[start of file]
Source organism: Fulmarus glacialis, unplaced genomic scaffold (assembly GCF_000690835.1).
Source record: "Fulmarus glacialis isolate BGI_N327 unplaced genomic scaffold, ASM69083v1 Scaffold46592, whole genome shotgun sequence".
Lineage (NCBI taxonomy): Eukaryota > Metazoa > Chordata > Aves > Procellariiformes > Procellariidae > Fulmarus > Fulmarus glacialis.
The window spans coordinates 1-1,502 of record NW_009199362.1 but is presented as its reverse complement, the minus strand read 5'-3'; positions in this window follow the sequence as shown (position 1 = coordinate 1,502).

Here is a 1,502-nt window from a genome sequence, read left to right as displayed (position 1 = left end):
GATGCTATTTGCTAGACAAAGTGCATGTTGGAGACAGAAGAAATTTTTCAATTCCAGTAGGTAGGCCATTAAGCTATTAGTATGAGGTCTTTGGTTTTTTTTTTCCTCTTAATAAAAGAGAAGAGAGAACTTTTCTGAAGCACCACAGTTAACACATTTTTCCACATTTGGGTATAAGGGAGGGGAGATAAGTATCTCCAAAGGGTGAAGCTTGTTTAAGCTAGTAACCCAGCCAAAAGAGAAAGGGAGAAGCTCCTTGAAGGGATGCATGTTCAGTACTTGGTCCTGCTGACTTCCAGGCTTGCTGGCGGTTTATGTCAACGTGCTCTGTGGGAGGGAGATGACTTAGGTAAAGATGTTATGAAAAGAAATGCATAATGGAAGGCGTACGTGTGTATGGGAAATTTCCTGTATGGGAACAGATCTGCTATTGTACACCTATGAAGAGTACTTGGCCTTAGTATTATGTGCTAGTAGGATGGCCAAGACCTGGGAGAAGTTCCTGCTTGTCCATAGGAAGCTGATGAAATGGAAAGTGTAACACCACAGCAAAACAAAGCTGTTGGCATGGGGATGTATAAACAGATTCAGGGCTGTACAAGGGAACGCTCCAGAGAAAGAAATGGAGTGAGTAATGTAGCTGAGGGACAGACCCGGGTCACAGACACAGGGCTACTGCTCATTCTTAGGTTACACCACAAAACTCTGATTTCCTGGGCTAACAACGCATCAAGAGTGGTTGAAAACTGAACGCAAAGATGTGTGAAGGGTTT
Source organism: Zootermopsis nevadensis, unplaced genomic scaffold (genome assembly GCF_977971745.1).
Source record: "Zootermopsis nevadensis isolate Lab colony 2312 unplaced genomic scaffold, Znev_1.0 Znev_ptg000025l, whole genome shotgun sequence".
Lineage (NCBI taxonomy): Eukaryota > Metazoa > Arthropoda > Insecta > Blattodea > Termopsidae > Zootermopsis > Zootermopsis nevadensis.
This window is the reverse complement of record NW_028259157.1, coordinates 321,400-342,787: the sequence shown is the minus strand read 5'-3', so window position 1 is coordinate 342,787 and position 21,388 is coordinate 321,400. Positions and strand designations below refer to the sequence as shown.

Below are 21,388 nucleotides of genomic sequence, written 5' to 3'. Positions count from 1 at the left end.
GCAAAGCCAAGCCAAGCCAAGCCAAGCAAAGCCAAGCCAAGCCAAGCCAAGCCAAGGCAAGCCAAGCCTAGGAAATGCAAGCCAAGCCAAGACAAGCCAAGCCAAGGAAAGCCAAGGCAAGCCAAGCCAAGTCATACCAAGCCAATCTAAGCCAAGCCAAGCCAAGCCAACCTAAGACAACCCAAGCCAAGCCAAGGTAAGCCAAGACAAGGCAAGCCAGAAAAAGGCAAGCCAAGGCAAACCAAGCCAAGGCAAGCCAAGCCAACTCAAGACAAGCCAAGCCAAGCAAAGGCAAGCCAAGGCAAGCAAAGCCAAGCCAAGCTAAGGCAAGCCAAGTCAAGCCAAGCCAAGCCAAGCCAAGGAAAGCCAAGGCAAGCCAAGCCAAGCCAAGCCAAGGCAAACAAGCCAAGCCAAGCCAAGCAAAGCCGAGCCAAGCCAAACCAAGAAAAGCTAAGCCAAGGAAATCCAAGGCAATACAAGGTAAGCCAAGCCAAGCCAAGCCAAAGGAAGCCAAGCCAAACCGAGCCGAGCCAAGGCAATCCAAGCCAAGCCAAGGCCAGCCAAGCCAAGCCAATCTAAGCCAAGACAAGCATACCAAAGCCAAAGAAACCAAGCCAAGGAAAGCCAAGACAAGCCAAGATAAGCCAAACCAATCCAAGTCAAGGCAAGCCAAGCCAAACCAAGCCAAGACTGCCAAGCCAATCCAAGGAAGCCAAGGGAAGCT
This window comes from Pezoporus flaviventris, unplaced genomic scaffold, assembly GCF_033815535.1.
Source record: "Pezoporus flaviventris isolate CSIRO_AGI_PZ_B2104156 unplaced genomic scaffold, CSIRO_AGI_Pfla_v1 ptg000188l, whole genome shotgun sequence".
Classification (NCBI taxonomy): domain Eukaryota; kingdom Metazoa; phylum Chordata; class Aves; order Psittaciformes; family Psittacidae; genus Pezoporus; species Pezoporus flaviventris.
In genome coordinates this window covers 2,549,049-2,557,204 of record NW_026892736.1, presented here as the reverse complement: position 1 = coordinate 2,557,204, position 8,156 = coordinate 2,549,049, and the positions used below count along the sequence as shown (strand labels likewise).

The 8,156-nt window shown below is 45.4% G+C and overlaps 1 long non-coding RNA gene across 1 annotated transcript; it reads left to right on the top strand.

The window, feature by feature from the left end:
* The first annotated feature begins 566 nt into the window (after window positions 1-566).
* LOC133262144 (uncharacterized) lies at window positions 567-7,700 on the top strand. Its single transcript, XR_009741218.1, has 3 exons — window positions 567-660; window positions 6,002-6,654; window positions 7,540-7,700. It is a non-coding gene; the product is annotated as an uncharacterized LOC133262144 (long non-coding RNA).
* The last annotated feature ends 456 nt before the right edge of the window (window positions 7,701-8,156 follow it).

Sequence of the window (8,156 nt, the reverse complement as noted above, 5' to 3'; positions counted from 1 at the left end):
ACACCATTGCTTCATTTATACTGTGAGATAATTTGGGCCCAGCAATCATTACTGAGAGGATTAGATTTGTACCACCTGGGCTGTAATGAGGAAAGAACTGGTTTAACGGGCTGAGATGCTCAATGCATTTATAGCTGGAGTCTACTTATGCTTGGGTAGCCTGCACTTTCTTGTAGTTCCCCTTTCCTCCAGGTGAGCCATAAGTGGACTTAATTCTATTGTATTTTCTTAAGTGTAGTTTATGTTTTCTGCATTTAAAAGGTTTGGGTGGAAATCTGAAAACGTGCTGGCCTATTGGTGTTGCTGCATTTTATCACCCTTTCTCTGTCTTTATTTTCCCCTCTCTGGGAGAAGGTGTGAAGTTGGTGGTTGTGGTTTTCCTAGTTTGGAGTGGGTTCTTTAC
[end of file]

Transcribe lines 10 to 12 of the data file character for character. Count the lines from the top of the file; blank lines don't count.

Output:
This window is the reverse complement of record NW_028259157.1, coordinates 321,400-342,787: the sequence shown is the minus strand read 5'-3', so window position 1 is coordinate 342,787 and position 21,388 is coordinate 321,400. Positions and strand designations below refer to the sequence as shown.

Below are 21,388 nucleotides of genomic sequence, written 5' to 3'. Positions count from 1 at the left end.
GCAAAGCCAAGCCAAGCCAAGCCAAGCAAAGCCAAGCCAAGCCAAGCCAAGCCAAGGCAAGCCAAGCCTAGGAAATGCAAGCCAAGCCAAGACAAGCCAAGCCAAGGAAAGCCAAGGCAAGCCAAGCCAAGTCATACCAAGCCAATCTAAGCCAAGCCAAGCCAAGCCAACCTAAGACAACCCAAGCCAAGCCAAGGTAAGCCAAGACAAGGCAAGCCAGAAAAAGGCAAGCCAAGGCAAACCAAGCCAAGGCAAGCCAAGCCAACTCAAGACAAGCCAAGCCAAGCAAAGGCAAGCCAAGGCAAGCAAAGCCAAGCCAAGCTAAGGCAAGCCAAGTCAAGCCAAGCCAAGCCAAGCCAAGGAAAGCCAAGGCAAGCCAAGCCAAGCCAAGCCAAGGCAAACAAGCCAAGCCAAGCCAAGCAAAGCCGAGCCAAGCCAAACCAAGAAAAGCTAAGCCAAGGAAATCCAAGGCAATACAAGGTAAGCCAAGCCAAGCCAAGCCAAAGGAAGCCAAGCCAAACCGAGCCGAGCCAAGGCAATCCAAGCCAAGCCAAGGCCAGCCAAGCCAAGCCAATCTAAGCCAAGACAAGCATACCAAAGCCAAAGAAACCAAGCCAAGGAAAGCCAAGACAAGCCAAGATAAGCCAAACCAATCCAAGTCAAGGCAAGCCAAGCCAAACCAAGCCAAGACTGCCAAGCCAATCCAAGGAAGCCAAGGGAAGCT